Although the collectors make every effort to collect the household trash people set out, there are items that should not be set out at the curb or alley. Bulk items (e.g., mattresses, furniture, appliances, building materials) are too large to be collected. Dangerous items (e.g., chemicals, paint, explosives) can create hazardous conditions for the workers and should never be placed out for collection. Additionally, it is illegal in Baltimore County to dispose of most household electronics (e.g., TVs, computer equipment, VCRs) as trash. For more information on how to properly dispose of all of the aforementioned materials, visit www.baltimorecountymd.gov/solidwaste.
Baltimore County Code requires that vehicles parked in alleys must allow at least 12 feet clearance. You can report parked vehicles that prevent access to an alley by trash collection and/or emergency vehicles using the Baltimore County Police Department’s non-emergency line, 410-887-2222.
It’s important to remember the hard-working crews that collect trash from the nearly 330,000 homes in Baltimore County each week. If you get a chance, I hope you join me in thanking these folks for a job well done. Or, better yet, thank them on collection day by following the rules and regulations detailed here and you’ll also be helping ensure that your trash disappears on collection day!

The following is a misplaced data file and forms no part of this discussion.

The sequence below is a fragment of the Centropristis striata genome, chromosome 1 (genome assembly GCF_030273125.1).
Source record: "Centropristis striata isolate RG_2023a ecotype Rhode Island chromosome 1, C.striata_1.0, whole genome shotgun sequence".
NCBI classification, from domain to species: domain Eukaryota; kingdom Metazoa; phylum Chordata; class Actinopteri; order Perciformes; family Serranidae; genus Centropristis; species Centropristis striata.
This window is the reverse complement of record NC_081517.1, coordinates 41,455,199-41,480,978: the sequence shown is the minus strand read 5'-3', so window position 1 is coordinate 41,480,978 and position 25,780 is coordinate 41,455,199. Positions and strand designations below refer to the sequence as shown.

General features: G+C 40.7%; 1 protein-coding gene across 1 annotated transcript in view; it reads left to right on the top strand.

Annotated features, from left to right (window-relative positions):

Baltimore County Solid Waste Management
It’s that time of the week again; time to set out recyclables for collection. You take a deep breath, walk to the end of your walkway, place your container on the curb, and that’s that. Your job is done. Exhale. But have you ever taken a moment, as you slowly lower your bin to the ground, to look around at the curbs of your surrounding neighbors to see if theirs are also occupied by a recycling container? Do your neighbors’ bottles, jars, paper, and other recyclables peek from the rim, waiting to be collected? If you haven’t looked around before, I bet you will now. But don’t go sweeping the neighborhood making a mental blacklist of those with empty curbs just yet. Baltimore County has found a new way for you to learn about the recycling habits of your community.
The Bureau of Solid Waste Management has begun a new initiative to promote recycling and recycling awareness throughout the county. The hub for this campaign is www.bcrecycles.com. There the county is split into 44 areas, with recycling rates posted for each area, every month. Take a look and see how the recycling rate where you live compares to the county-wide recycling goal of at least 50 percent. While on this web site, you can also check out how the county is doing as a whole and read a list of reasons why you should recycle.
So the next time you set your recyclables out, take a moment to look around, and remember that every pound counts.